In the face of King West’s rampant condo-ization and nightclub-ificaiton, this beloved, recently shuttered basement venue held it down for underground sounds—and continues to do so at a newly opened space in the Annex.
Club: Footwork, 425 Adelaide W.
Years in operation: 2005-2013
History: The story of one of this city’s most beloved, internationally recognized house and techno clubs begins with the unlikely pairing of two men raised on rock.
Hamilton native Joel Smye was a long-haired fan of bands like Pearl Jam and Rage Against the Machine until his parents sent him to Switzerland to complete high school. While there, he also got an education in rave. By 1997, he hit up massive Toronto parties each weekend, and taught himself to DJ. As Baby Joel, he would become known for his love of funky Chicago house.
Originally from Ottawa, Stephan Philion moved to Toronto 11 years ago, already experienced in the hospitality industry, and in throwing house parties, which were largely a means to accumulate sound and lighting gear. He had a lean toward Britpop and grunge until party promoter and friend Gairy Brown took Philion to Fly Nightclub, where he fell for dance music.
Smye and Philion met in the early 2000s, while waiters at Brassai. The two talked music. Philion got to hear Smye DJ, loved his take on house, and invited the DJ to check a club sound system that was just gathering dust at the time.
“I expected a couple of JBLs beside a TV or something like that,” admits Smye. “But, basically, the bass bins that would later be in Footwork were laid out flat across Steph’s bedroom floor. He had to crawl over them to get to his bed.
“We decided we should do something with them, so talked about doing a one-off at 99 Sudbury.”
Joel Syme (left) and Stephan Philion. Photo: John Mitchell.
At the time, 99 was still operating as a film studio, with occasional late-night parties. Philion and Smye had success with theirs, and came to manage the studio’s bar on weekends from 2003 to 2005.
Smye DJed a lot, and the pair booked in underground house and techno DJs and promoters like Mike Gleeson, Mat Lunnen, Lee Osborne, and Fukhouse. They lost the space when 99 Sudbury landed a year-long film contract.
As luck would have it, two regulars at Brassai frequently asked the duo about their parties.
“I think it was the same week that we were out of 99 that they said, ‘You know, we have this space that’s right around the corner. We just changed the locks, everything is up to code, and the liquor permit is in place—you’d just have to come and make it your own,’” recalls Smye.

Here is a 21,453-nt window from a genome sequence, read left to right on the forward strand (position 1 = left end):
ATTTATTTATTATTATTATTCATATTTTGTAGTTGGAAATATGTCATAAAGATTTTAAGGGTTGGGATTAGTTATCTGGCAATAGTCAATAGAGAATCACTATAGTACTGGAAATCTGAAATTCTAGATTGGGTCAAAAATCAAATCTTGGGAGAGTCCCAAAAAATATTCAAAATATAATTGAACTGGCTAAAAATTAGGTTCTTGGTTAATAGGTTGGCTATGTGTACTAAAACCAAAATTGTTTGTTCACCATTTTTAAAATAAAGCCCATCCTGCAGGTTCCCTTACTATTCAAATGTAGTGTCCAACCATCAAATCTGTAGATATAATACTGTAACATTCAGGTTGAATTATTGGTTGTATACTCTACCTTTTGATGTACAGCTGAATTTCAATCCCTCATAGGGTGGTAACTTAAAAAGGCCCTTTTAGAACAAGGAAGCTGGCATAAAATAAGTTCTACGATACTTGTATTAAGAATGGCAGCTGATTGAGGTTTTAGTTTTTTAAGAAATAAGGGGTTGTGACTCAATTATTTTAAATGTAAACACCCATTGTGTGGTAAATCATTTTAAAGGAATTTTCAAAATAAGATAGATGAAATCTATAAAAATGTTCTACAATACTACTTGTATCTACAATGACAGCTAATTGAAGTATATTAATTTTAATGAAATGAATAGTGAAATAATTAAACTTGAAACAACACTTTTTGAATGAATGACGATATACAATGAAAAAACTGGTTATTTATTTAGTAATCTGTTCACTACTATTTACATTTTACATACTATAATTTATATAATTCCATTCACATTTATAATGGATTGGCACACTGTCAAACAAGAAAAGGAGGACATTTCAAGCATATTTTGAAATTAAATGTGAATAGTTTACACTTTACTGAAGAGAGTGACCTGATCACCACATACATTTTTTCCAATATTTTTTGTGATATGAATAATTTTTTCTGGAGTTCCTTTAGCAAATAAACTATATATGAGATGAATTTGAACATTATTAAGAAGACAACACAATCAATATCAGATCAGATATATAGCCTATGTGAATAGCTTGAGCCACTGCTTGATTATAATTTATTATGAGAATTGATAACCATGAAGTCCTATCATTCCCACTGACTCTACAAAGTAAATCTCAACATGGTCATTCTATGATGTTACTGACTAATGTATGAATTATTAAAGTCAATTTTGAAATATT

Previously, the basement at Adelaide and Brant had housed piano bar Cry Baby, and dance club The Matrix before that. Initially, it didn’t feel like the right space for Smye and Philion, especially with its many windows that looked onto Adelaide.
“Then we came up with the idea of flipping it around, and having the entrance be from the alley, while boarding up the windows to make that half the dancefloor area,” Smye recounts.
After a month-and-a-half and “a curbed rent so we could have the opportunity to start out as cheaply as possible,” the two opened Footwork Dancebar in May of 2005.
They launched in a rapidly changing area. Soulful-underground-house club Roxy Blu, located across the street on Brant, would close that July, replaced by an upscale restaurant. Trendy spots like Brant House and Century Room were new to the neighbourhood.
Footwork was different. Not only was it located in a nondescript office building, the entrance was down an unmarked alley on its south side. Equally disorienting on first visit was the short maze of a hallway you stepped into. Often jammed with people both entering the club and exiting to smoke, the hallway was soundproofed and painted black. Senses kicked into overdrive upon entering the pulsing main space. There was a lounge area and some seating, but Footwork was about two main things: music and dancing.
Photo: Courtesy of Jonathan Rosa.
Why it was important: “We were pretty green at the time, and didn’t really know what we were getting into,” Smye confesses. “Our initial concept wasn’t really to be a full-on nightclub; we had some club nights that we wanted to do, but our goal was modeled on something a little more like Element—a dance bar.”
Still, they worked to bring warehouse sounds and DJs to a licensed club, with mixed results.
“We had a bit of cockiness to us, I think, when we opened because we had done 99 Sudbury for a couple of years, and it was successful,” says Smye. “When we were there, it was really easy to get people to come out, for obvious reasons.
“We thought that would translate easily to a bar and club. What we found was that our crowd came at two in the morning, looking for something to drink. We had to explain that it was a legit operation. People were a bit confused for a while.”
Though the Activate crew had some success promoting Wednesdays, and occasional Thursdays were busy, Footwork soon opened on weekends only. While legal capacity was only 255 people, they rarely reached that.